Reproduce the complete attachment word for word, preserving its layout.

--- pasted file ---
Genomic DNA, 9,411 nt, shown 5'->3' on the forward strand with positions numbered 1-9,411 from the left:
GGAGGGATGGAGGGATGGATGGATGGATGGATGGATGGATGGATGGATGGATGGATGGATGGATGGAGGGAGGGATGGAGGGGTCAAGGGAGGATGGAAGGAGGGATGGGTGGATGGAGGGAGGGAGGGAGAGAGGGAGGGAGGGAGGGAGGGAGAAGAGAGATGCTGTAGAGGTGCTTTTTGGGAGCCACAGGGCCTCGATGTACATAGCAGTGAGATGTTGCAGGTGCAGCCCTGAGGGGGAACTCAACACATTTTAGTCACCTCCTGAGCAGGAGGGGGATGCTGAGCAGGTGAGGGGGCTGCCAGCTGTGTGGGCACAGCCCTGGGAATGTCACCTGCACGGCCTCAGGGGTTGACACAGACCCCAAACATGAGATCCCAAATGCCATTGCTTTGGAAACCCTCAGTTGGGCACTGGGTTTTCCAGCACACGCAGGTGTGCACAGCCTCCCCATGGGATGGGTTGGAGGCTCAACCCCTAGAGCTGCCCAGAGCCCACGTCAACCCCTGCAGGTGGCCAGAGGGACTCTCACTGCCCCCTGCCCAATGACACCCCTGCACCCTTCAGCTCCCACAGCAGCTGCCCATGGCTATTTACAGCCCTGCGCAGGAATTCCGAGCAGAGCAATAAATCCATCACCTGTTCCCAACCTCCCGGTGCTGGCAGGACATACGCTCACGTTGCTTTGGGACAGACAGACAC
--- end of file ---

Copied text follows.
Genomic DNA, 9,411 nt, shown 5'->3' on the forward strand with positions numbered 1-9,411 from the left:
GGAGGGATGGAGGGATGGATGGATGGATGGATGGATGGATGGATGGATGGATGGATGGATGGATGGAGGGAGGGATGGAGGGGTCAAGGGAGGATGGAAGGAGGGATGGGTGGATGGAGGGAGGGAGGGAGAGAGGGAGGGAGGGAGGGAGGGAGAAGAGAGATGCTGTAGAGGTGCTTTTTGGGAGCCACAGGGCCTCGATGTACATAGCAGTGAGATGTTGCAGGTGCAGCCCTGAGGGGGAACTCAACACATTTTAGTCACCTCCTGAGCAGGAGGGGGATGCTGAGCAGGTGAGGGGGCTGCCAGCTGTGTGGGCACAGCCCTGGGAATGTCACCTGCACGGCCTCAGGGGTTGACACAGACCCCAAACATGAGATCCCAAATGCCATTGCTTTGGAAACCCTCAGTTGGGCACTGGGTTTTCCAGCACACGCAGGTGTGCACAGCCTCCCCATGGGATGGGTTGGAGGCTCAACCCCTAGAGCTGCCCAGAGCCCACGTCAACCCCTGCAGGTGGCCAGAGGGACTCTCACTGCCCCCTGCCCAATGACACCCCTGCACCCTTCAGCTCCCACAGCAGCTGCCCATGGCTATTTACAGCCCTGCGCAGGAATTCCGAGCAGAGCAATAAATCCATCACCTGTTCCCAACCTCCCGGTGCTGGCAGGACATACGCTCACGTTGCTTTGGGACAGACAGACAC